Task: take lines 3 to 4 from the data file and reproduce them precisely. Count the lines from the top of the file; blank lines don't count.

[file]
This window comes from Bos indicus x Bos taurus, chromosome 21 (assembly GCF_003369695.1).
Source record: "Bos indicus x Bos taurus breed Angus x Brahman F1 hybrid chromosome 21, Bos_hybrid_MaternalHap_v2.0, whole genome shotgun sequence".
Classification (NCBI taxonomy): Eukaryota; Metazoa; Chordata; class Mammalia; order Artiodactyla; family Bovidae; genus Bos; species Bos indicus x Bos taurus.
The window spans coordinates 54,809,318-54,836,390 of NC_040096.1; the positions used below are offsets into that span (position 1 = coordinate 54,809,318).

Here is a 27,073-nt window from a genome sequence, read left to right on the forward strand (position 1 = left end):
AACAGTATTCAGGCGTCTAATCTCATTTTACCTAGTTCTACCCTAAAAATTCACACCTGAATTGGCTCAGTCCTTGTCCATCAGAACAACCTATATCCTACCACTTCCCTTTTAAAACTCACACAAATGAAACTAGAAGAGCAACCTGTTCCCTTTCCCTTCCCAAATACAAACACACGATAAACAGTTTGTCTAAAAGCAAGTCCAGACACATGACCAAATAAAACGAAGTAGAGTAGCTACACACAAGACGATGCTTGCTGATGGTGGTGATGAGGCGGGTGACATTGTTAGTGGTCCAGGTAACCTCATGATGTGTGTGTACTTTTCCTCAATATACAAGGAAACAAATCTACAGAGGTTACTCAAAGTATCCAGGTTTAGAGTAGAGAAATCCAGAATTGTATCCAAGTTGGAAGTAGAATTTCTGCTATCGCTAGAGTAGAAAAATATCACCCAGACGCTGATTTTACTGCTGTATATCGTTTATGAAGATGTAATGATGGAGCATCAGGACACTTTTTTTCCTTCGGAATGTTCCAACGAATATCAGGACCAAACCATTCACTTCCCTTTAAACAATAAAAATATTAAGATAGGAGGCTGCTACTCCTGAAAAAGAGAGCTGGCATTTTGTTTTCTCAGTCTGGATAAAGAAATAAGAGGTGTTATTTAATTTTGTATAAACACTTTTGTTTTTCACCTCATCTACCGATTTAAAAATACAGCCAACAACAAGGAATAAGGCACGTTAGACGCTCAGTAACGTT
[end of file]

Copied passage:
Classification (NCBI taxonomy): Eukaryota; Metazoa; Chordata; class Mammalia; order Artiodactyla; family Bovidae; genus Bos; species Bos indicus x Bos taurus.
The window spans coordinates 54,809,318-54,836,390 of NC_040096.1; the positions used below are offsets into that span (position 1 = coordinate 54,809,318).